RE: virus: Re: Level 3 Minds
Fri, 1 Nov 1996 09:32:36 -0600 (CST)

On Thu, 31 Oct 1996, Vicki Rosenzweig wrote:

> KMO,
> This does help a lot. But I'm not sure it matches what
> Richard has been telling us. It sounds as though Richard is
> promoting level 3 thinking as something that will enable us to
> do things we can't do without it, or at least can't do as well
> without it (if I'm misreading you completely, Richard, please tell
> me so), whereas your description makes it sound like a label
> for one of the ways people think, in the same way that I might say
> that someone is a particularly visual thinker. Looking at your
> description of how Level 3 minds think, I suspect that I'm not
> temperamentally inclined toward working that way, at least right
> now: I'm not focused on a single goal to that extent. Which of
> course doesn't mean that I never will be; people and conditions
> change.
> Vicki
> ----------
> From: owner-virus
> To: virus
> Subject: virus: Re: Level 3 Minds
> Date: Thursday, October 31, 1996 3:41PM
> On Thu, 31 Oct 96 09:42:00 PST Vicki Rosenzweig <>
> writes:
> >
> >I didn't mean to say that Hakeeb had convinced me that there
> >are distinct levels. When I said his analogy was promising, what
> >I meant was that it might bring the idea into the realm of the
> >testable: what can Level 3 minds do that Level 2 minds can't,
> >if anything? What, if anything, can they do better?
> I had decided to withdraw from this thread, but here I am back in it.
> Vicki, your question is based on the assumption that level 2 minds and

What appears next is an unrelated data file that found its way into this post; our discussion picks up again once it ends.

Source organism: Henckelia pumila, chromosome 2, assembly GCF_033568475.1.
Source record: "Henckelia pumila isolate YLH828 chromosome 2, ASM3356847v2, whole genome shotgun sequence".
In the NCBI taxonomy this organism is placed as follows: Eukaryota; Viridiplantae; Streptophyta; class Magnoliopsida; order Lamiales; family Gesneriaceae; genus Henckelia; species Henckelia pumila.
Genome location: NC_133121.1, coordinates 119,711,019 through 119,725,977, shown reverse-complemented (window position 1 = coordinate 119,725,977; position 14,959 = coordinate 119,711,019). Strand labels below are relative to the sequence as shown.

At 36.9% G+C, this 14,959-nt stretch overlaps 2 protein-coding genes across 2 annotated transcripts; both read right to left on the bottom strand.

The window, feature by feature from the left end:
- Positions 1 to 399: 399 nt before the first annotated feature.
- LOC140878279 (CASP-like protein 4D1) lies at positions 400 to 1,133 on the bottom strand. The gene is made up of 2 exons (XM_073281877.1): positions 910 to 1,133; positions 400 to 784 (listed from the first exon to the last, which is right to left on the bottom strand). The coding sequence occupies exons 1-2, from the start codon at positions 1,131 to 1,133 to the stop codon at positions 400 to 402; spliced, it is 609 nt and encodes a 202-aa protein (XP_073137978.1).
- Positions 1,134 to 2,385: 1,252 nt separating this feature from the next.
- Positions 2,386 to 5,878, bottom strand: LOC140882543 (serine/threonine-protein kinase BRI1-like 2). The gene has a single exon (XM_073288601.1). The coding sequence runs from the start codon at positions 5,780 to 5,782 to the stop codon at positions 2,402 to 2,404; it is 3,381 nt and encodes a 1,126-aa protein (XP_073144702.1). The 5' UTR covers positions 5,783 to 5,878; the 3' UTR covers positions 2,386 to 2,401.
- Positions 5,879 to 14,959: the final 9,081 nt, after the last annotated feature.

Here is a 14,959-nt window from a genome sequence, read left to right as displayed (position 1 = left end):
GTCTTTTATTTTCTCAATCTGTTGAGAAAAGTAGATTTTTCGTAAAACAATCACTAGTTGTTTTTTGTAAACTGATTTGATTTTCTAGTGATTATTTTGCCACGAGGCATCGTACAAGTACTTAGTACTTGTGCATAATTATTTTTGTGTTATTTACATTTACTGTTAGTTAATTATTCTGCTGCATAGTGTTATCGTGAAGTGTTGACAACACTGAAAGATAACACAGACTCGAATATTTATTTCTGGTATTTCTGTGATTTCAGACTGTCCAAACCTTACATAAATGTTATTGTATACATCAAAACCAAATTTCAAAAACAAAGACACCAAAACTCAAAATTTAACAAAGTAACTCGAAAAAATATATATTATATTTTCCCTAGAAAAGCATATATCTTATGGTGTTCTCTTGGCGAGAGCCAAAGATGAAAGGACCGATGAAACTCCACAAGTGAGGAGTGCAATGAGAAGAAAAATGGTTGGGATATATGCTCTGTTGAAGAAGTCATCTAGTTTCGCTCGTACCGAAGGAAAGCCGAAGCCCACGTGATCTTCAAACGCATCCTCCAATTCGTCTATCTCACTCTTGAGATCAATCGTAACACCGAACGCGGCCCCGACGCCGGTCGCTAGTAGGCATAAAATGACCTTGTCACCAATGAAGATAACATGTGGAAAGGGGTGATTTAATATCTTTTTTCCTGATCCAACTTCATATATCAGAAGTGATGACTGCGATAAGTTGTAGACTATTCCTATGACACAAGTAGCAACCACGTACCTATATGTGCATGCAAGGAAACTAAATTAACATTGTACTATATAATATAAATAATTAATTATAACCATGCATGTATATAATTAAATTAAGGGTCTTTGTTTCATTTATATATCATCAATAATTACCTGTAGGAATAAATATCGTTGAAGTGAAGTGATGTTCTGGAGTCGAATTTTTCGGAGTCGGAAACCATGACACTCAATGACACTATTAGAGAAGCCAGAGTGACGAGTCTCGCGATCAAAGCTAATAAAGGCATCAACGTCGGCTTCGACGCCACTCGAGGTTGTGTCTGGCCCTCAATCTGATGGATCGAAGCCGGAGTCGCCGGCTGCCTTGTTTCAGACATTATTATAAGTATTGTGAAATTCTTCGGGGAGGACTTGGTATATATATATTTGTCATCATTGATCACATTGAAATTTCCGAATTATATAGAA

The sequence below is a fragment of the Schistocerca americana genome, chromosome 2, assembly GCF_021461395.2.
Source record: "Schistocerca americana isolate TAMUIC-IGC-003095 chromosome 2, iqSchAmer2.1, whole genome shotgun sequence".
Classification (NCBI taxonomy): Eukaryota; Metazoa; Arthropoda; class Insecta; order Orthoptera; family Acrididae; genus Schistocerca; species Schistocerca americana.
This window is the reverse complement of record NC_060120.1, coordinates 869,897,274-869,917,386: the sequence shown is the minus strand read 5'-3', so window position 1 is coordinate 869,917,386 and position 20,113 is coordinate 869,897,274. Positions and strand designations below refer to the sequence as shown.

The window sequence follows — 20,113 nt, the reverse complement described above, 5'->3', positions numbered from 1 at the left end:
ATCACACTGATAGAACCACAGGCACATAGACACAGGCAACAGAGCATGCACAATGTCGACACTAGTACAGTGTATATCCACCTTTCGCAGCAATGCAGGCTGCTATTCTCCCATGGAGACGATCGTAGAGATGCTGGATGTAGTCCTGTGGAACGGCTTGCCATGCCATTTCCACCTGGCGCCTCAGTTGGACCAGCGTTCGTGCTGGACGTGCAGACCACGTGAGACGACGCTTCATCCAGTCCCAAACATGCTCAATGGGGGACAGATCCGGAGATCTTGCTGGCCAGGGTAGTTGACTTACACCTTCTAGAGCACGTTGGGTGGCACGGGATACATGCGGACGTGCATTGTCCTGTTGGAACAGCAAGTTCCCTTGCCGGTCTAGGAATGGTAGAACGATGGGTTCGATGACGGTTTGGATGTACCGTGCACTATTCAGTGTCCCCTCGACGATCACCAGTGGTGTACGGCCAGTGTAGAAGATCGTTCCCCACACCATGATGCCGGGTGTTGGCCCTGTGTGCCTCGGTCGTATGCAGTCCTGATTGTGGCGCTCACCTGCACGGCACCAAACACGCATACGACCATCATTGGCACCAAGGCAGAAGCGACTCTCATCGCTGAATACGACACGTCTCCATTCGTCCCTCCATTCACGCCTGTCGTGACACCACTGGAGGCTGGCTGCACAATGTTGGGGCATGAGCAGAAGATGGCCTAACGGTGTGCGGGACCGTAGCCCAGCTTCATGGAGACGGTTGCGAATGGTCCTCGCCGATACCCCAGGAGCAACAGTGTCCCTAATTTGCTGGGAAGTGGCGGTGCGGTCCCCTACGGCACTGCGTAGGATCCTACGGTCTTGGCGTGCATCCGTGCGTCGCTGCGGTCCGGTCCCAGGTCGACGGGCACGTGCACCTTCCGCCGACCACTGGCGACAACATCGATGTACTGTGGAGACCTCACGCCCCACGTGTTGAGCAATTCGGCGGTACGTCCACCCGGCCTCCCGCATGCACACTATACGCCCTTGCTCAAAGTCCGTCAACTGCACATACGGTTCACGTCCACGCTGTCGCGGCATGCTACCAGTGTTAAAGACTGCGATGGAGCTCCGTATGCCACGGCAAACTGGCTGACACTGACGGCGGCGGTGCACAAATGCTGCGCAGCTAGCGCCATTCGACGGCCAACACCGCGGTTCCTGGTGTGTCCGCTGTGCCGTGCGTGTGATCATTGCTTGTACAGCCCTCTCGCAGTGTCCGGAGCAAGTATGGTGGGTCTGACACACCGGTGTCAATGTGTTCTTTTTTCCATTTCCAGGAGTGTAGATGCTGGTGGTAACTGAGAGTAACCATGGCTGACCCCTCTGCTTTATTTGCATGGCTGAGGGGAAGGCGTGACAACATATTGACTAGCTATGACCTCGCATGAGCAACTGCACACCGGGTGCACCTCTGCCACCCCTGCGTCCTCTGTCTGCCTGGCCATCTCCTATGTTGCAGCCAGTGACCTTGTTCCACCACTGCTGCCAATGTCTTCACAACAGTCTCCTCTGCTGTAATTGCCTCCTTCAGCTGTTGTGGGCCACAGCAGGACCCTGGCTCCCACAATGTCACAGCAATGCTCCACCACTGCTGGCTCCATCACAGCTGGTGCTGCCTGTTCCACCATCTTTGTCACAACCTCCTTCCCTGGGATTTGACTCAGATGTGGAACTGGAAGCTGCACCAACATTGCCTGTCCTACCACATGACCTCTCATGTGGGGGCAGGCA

> level 3 minds are engaged in the same sorts of activities and that that
> provides a ready scale for comparing their abilities. The critical
> difference is that people who live significant portions of their lives in
> level 3 have an central goal to which all of their activities are
> subordinate. Once a person selects their goal and specifically
> articulates it, they will then set about collecting the tools necessary
> to see their goal to fruition. Many of the necessary tools are
> conceptual tools. When a person's primary interest is in advancing their
> progress toward some clearly defined goal, they begin to evaluate
> concepts in a new way. Rather than worrying about whether the concepts
> are true, they question how useful they are to the advancement of one's
> goals. When you start evaluating concepts by how useful they are in the
> advancement of your goals, you've moved into level 3.
> There isn't anything that a level 3 mind can do that a level 2 mind can't
> do; it's just that when a level 2 mind starts doing the things that
> level 3 minds do, that level 2 mind begins to make the shift to level 3.
> You say you aren't convinced that the levels exist. "Level 3" is a label
> which refers to the mode of living I just described. There are people
> who organize their lives around the advancement of a central purpose.
> "Level 3" is a label which conveys information about those people and how
> they live. There is no proving that level 3 exists or that it doesn't
> exist. If I describe someone as a level 3 thinker, that description is
> meant to convey information about how that person lives. Worrying about
> whether level 3 "exists" is odd in the same way that it would be odd if I
> described you as a creative person and you asked me for proof that
> "creative" exists. I'm not claiming there is a thing called "creative."
> Creative is a label that I use to describe you. It is a tool for
> conveying information about how you think. It's not a thing; it's a
> conceptual tool which facilitates my goal of conveying to you my
> appreciation for your style of thinking.
> I hope this helps.
> Take care. -KMO